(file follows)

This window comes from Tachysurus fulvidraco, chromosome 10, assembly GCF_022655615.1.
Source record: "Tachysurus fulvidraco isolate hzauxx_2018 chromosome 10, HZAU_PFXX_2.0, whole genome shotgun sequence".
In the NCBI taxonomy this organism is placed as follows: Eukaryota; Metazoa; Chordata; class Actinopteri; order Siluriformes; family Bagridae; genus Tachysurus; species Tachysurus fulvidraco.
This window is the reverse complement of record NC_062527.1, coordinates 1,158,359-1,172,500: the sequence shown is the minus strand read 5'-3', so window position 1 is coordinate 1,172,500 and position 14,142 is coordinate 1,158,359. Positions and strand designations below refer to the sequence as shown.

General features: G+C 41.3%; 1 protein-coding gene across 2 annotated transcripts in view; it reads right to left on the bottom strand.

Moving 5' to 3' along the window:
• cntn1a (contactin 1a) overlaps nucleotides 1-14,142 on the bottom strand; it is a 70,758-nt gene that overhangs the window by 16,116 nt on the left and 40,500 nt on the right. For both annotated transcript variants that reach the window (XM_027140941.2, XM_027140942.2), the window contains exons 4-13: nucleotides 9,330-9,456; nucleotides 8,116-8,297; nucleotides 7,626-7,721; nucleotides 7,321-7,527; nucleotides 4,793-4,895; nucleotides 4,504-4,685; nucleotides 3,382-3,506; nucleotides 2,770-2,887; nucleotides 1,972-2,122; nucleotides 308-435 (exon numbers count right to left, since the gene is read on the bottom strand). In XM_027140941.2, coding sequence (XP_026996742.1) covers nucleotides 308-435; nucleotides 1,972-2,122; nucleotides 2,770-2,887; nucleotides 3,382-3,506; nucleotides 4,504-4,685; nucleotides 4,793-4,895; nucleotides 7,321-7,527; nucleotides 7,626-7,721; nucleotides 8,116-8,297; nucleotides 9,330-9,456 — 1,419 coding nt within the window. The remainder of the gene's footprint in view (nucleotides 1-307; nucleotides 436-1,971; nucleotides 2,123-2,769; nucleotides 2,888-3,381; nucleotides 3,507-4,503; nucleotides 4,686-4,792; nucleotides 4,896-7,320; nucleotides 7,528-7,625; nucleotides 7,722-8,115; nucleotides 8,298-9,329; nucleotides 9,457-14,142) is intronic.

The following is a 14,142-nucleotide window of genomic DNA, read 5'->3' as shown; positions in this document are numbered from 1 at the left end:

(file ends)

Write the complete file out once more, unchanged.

This window comes from Tachysurus fulvidraco, chromosome 10, assembly GCF_022655615.1.
Source record: "Tachysurus fulvidraco isolate hzauxx_2018 chromosome 10, HZAU_PFXX_2.0, whole genome shotgun sequence".
In the NCBI taxonomy this organism is placed as follows: Eukaryota; Metazoa; Chordata; class Actinopteri; order Siluriformes; family Bagridae; genus Tachysurus; species Tachysurus fulvidraco.
This window is the reverse complement of record NC_062527.1, coordinates 1,158,359-1,172,500: the sequence shown is the minus strand read 5'-3', so window position 1 is coordinate 1,172,500 and position 14,142 is coordinate 1,158,359. Positions and strand designations below refer to the sequence as shown.

General features: G+C 41.3%; 1 protein-coding gene across 2 annotated transcripts in view; it reads right to left on the bottom strand.

Moving 5' to 3' along the window:
• cntn1a (contactin 1a) overlaps nucleotides 1-14,142 on the bottom strand; it is a 70,758-nt gene that overhangs the window by 16,116 nt on the left and 40,500 nt on the right. For both annotated transcript variants that reach the window (XM_027140941.2, XM_027140942.2), the window contains exons 4-13: nucleotides 9,330-9,456; nucleotides 8,116-8,297; nucleotides 7,626-7,721; nucleotides 7,321-7,527; nucleotides 4,793-4,895; nucleotides 4,504-4,685; nucleotides 3,382-3,506; nucleotides 2,770-2,887; nucleotides 1,972-2,122; nucleotides 308-435 (exon numbers count right to left, since the gene is read on the bottom strand). In XM_027140941.2, coding sequence (XP_026996742.1) covers nucleotides 308-435; nucleotides 1,972-2,122; nucleotides 2,770-2,887; nucleotides 3,382-3,506; nucleotides 4,504-4,685; nucleotides 4,793-4,895; nucleotides 7,321-7,527; nucleotides 7,626-7,721; nucleotides 8,116-8,297; nucleotides 9,330-9,456 — 1,419 coding nt within the window. The remainder of the gene's footprint in view (nucleotides 1-307; nucleotides 436-1,971; nucleotides 2,123-2,769; nucleotides 2,888-3,381; nucleotides 3,507-4,503; nucleotides 4,686-4,792; nucleotides 4,896-7,320; nucleotides 7,528-7,625; nucleotides 7,722-8,115; nucleotides 8,298-9,329; nucleotides 9,457-14,142) is intronic.

The following is a 14,142-nucleotide window of genomic DNA, read 5'->3' as shown; positions in this document are numbered from 1 at the left end: